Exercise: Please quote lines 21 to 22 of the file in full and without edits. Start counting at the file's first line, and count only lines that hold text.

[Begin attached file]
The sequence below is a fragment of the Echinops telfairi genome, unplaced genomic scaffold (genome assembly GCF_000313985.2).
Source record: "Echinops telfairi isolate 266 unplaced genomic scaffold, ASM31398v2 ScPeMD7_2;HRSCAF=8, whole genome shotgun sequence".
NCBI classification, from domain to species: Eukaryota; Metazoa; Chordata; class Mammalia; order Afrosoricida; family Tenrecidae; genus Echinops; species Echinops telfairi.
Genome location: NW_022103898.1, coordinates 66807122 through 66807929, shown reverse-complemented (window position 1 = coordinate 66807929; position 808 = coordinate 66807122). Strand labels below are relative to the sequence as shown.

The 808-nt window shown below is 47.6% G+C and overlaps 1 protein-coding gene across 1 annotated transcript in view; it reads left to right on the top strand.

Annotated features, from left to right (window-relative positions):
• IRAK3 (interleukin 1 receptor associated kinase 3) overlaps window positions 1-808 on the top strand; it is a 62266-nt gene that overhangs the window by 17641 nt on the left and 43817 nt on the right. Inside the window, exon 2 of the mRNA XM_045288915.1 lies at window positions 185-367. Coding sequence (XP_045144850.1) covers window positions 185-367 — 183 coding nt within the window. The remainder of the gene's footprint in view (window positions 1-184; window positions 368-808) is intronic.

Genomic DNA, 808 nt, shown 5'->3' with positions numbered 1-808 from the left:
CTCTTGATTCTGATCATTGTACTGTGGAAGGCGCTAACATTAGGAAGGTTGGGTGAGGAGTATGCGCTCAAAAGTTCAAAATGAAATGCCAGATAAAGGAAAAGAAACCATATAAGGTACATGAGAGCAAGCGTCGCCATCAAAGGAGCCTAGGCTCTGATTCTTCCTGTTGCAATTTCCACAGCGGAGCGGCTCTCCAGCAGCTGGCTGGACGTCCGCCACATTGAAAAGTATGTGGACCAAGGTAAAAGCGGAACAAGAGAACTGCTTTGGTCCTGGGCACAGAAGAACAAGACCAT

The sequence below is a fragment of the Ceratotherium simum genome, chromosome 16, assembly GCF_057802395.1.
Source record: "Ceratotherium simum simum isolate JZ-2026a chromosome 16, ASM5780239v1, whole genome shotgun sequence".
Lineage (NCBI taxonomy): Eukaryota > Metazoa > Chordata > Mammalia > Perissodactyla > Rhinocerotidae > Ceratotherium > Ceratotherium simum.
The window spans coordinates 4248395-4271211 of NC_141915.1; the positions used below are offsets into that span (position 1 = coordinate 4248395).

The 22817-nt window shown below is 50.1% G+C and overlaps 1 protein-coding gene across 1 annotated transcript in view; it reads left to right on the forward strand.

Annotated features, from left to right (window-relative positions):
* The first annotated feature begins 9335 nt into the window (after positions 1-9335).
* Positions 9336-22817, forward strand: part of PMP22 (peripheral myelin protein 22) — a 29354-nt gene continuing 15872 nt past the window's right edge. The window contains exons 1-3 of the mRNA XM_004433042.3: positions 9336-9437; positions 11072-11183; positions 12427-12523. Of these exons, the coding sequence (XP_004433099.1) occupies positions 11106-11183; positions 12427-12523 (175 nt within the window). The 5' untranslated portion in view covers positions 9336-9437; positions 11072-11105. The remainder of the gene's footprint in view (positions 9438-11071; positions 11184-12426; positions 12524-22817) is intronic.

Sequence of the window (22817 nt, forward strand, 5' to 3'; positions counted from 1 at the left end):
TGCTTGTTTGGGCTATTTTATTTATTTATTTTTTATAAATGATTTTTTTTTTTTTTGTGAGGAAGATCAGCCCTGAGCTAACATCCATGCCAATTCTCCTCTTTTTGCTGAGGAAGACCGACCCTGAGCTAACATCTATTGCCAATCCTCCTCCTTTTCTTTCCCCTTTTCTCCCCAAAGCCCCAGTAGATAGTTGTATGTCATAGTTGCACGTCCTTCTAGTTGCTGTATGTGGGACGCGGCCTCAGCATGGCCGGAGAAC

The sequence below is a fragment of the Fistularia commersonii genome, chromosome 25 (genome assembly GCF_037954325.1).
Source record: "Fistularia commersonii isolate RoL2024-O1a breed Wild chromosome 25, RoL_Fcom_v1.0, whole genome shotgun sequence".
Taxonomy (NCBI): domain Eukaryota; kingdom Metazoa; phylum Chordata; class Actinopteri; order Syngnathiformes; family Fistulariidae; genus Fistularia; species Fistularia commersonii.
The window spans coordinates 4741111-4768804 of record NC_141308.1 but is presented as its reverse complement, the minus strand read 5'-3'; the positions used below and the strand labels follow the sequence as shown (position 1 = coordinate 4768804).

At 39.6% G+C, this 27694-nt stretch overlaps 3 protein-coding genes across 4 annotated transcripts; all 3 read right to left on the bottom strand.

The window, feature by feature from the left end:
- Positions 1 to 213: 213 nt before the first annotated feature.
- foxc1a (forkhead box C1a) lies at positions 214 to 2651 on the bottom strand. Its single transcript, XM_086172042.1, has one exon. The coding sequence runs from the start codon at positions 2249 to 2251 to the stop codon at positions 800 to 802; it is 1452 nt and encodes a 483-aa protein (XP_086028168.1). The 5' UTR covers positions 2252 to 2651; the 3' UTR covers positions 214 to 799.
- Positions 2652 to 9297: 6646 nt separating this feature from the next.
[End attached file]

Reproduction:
Source record: "Fistularia commersonii isolate RoL2024-O1a breed Wild chromosome 25, RoL_Fcom_v1.0, whole genome shotgun sequence".
Taxonomy (NCBI): domain Eukaryota; kingdom Metazoa; phylum Chordata; class Actinopteri; order Syngnathiformes; family Fistulariidae; genus Fistularia; species Fistularia commersonii.